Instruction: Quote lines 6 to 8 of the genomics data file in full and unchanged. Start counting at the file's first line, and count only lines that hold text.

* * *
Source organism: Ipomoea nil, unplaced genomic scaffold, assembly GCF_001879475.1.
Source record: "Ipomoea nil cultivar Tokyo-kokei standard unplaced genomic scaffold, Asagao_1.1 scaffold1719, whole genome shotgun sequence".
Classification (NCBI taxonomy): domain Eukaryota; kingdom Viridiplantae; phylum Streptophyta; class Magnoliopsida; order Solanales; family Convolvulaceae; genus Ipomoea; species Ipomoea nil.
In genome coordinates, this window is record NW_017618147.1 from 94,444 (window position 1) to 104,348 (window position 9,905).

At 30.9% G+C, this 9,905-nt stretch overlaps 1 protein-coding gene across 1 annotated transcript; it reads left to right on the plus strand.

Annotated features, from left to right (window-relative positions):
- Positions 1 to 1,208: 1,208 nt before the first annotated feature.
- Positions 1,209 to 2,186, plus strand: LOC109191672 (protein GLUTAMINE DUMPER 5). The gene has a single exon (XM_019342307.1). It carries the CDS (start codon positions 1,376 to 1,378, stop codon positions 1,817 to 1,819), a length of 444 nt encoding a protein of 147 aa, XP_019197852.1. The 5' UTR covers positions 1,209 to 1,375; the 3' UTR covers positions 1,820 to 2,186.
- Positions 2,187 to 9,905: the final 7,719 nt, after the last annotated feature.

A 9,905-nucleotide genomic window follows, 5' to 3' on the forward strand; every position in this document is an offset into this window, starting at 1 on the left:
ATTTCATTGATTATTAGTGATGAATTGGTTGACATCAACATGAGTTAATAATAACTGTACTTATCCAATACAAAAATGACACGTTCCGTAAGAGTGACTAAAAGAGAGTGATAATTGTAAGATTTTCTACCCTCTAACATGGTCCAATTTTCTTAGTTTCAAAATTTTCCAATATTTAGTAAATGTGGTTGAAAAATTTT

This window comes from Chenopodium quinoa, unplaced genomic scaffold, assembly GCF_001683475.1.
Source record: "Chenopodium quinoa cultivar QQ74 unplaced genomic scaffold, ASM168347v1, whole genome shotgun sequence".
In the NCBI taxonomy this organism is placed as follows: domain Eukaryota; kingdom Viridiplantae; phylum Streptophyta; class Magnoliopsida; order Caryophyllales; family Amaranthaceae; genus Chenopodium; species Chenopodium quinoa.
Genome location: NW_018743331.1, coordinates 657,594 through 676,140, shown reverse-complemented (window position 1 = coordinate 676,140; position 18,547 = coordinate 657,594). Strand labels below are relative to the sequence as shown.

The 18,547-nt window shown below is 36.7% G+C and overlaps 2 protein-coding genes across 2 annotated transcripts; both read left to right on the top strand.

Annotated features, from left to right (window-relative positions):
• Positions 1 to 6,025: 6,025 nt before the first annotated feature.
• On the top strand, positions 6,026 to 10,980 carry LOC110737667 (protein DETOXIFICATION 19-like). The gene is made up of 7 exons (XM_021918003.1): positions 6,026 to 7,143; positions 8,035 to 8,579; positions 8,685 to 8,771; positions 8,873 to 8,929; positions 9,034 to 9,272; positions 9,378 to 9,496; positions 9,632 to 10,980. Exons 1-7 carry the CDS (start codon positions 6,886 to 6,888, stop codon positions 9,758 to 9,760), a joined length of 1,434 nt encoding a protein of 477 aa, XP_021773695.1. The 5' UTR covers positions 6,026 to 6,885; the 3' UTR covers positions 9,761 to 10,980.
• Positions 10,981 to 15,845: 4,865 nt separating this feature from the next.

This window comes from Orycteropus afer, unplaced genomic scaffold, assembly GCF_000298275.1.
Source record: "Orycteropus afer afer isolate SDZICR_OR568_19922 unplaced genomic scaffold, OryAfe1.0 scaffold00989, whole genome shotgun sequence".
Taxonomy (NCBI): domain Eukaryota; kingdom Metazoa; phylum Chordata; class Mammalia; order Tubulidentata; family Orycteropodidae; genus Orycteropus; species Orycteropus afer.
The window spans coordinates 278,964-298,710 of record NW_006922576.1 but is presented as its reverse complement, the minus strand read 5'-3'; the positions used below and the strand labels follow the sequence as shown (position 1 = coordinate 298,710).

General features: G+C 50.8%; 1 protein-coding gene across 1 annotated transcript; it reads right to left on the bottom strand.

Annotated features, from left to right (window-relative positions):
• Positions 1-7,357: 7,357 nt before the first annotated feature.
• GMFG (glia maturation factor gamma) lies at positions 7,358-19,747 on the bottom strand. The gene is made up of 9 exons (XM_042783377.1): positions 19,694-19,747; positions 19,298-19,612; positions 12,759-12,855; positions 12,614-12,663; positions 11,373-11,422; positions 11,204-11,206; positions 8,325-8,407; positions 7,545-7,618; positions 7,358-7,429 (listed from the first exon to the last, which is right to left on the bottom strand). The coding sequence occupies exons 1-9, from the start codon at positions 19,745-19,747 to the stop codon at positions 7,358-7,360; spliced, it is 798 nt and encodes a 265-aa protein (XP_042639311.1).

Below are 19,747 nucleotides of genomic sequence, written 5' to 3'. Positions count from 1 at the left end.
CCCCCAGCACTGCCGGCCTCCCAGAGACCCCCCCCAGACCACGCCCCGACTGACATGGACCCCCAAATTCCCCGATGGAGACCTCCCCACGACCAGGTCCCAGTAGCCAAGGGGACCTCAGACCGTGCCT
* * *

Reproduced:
Annotated features, from left to right (window-relative positions):
- Positions 1 to 1,208: 1,208 nt before the first annotated feature.
- Positions 1,209 to 2,186, plus strand: LOC109191672 (protein GLUTAMINE DUMPER 5). The gene has a single exon (XM_019342307.1). It carries the CDS (start codon positions 1,376 to 1,378, stop codon positions 1,817 to 1,819), a length of 444 nt encoding a protein of 147 aa, XP_019197852.1. The 5' UTR covers positions 1,209 to 1,375; the 3' UTR covers positions 1,820 to 2,186.